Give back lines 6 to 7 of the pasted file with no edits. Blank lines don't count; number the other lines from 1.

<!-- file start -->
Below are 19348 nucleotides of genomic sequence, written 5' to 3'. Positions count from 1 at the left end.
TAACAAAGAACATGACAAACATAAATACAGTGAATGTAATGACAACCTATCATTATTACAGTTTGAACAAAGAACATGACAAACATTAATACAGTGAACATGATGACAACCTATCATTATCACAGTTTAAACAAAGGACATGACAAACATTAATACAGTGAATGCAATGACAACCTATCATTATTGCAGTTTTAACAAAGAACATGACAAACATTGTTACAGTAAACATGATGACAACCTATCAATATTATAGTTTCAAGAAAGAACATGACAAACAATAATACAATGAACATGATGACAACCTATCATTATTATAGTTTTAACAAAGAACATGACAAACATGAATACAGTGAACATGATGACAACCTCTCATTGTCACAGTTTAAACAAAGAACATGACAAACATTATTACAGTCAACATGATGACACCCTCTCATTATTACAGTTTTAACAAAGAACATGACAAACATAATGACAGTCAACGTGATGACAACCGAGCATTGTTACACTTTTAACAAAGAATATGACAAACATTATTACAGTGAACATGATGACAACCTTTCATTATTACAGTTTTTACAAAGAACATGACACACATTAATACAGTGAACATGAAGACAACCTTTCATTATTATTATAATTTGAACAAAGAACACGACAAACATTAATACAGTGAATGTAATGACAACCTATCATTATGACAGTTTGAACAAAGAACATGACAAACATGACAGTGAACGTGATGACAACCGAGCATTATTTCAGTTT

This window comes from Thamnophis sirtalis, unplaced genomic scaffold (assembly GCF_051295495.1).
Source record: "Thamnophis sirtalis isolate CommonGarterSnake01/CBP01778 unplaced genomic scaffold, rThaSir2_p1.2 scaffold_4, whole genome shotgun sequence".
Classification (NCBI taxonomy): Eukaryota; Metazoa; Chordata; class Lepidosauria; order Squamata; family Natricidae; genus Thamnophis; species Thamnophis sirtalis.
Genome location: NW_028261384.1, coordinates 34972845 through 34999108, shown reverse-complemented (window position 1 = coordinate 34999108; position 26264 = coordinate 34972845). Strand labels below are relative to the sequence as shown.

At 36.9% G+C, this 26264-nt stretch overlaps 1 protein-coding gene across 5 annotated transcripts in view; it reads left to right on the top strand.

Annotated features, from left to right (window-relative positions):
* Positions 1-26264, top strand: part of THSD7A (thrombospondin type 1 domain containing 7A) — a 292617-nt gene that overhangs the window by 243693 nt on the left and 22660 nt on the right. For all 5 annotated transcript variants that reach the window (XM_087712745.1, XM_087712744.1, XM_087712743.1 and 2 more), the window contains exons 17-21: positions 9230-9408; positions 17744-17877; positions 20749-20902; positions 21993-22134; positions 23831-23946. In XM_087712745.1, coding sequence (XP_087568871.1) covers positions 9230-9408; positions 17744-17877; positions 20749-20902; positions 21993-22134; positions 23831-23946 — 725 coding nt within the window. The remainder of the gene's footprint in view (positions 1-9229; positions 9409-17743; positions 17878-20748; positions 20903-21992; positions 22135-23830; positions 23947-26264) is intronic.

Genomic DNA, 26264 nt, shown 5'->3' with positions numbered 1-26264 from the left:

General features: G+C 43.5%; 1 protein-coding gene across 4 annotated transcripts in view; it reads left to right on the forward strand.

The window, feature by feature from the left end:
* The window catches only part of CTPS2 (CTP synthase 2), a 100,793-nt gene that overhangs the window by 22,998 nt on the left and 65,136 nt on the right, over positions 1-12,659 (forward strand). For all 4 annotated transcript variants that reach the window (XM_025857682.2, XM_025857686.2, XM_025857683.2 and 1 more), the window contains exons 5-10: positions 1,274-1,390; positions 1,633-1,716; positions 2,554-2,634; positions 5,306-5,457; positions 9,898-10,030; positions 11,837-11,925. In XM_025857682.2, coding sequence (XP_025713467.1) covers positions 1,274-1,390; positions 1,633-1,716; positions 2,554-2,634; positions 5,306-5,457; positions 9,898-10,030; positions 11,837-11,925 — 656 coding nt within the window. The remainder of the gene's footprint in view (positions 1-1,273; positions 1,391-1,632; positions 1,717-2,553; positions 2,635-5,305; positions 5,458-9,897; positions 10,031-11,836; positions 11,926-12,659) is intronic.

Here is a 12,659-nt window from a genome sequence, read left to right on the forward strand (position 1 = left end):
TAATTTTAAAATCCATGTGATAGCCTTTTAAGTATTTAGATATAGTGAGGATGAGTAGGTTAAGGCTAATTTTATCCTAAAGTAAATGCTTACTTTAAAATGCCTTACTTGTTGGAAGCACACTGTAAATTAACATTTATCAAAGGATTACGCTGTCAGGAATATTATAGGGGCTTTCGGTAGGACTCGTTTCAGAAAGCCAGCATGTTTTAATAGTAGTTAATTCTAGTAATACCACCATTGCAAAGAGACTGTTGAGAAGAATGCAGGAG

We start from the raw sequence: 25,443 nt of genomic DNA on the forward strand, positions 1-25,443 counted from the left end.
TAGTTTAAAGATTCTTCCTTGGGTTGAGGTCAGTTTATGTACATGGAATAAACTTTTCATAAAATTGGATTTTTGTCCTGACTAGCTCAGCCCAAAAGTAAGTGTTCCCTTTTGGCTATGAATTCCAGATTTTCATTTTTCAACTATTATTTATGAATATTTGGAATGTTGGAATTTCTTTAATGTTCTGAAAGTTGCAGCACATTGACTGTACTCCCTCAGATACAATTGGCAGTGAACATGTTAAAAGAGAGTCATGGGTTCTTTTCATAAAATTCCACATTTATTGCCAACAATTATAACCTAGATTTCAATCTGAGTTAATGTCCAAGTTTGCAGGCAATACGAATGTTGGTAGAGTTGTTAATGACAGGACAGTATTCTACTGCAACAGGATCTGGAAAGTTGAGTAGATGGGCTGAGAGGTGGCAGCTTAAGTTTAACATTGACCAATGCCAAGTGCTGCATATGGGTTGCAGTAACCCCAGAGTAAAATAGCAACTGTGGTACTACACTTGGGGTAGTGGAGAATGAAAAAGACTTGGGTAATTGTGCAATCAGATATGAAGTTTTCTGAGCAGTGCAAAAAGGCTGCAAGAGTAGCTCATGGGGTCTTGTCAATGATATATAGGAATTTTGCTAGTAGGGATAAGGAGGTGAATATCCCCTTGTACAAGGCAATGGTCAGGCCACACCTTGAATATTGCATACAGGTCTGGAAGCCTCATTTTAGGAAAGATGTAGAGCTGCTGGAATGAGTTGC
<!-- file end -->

Genome location: NW_028261384.1, coordinates 34972845 through 34999108, shown reverse-complemented (window position 1 = coordinate 34999108; position 26264 = coordinate 34972845). Strand labels below are relative to the sequence as shown.

At 36.9% G+C, this 26264-nt stretch overlaps 1 protein-coding gene across 5 annotated transcripts in view; it reads left to right on the top strand.